We have a few teams using it as a project management tool, including our customer success team, which is distributed across three different time zones, making it challenging for them to meet in real-time. Their manager is using WorkBoard to manage all of their workloads across multiple workstreams, And I think their experience is probably the closest to the ideal WorkBoard experience where they’re connected on what they’re doing day-to-day and how that’s driving results.
I’m excited to take WorkBoard to the next level and have visibility on data well beyond the platform. I’m excited to connect WorkBoard with our BI tool, Salesforce, Zendesk, and more to get a clear picture of how we’re performing as a business across all of these different KPIs and then connect them, depending on what we want to impact each quarter. I think it could be really powerful to have all of that data centralized. We’re not quite there yet, but I found WorkBoard’s ability to integrate and centralize data very appealing — and I couldn’t find that ability in other platforms.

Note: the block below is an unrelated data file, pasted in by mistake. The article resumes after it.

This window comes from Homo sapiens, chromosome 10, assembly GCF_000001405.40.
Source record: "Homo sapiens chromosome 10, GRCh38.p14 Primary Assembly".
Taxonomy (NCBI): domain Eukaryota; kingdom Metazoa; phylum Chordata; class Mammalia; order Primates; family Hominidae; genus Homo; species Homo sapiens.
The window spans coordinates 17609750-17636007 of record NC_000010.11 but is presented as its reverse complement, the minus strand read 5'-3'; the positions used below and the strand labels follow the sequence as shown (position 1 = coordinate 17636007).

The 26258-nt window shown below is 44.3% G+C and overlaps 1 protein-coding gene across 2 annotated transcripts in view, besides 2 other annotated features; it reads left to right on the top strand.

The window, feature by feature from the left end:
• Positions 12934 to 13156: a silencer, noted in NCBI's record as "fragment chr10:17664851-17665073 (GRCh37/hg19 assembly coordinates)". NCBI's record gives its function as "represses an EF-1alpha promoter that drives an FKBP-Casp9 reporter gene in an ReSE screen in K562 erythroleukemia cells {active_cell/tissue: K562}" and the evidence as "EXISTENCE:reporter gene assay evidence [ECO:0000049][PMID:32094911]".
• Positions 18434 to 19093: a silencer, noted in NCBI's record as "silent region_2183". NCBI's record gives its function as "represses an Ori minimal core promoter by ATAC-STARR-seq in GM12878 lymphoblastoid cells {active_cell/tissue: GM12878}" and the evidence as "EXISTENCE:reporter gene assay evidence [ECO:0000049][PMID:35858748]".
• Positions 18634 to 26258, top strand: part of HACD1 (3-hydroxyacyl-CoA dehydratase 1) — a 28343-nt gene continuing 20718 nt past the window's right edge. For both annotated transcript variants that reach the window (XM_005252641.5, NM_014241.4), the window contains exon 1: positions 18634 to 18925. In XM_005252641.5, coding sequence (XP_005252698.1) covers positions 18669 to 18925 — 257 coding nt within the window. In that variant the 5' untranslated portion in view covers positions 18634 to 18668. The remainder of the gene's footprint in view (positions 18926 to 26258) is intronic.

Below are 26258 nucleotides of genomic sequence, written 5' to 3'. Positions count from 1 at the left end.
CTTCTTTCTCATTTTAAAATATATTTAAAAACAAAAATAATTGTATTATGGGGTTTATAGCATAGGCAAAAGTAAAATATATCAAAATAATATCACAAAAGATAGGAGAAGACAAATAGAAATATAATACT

What three words best describe WorkBoard’s impact?
The first one is clarifying. The second one is empowering, which is really close to our heart because that’s literally the first word in our mission statement, and we’re constantly thinking, how do we empower people? So WorkBoard helps us live and breathe our mission internally for our employees. And the third word would be liberating — I think it’s extremely liberating to experience our strategy and action in the day-to-day.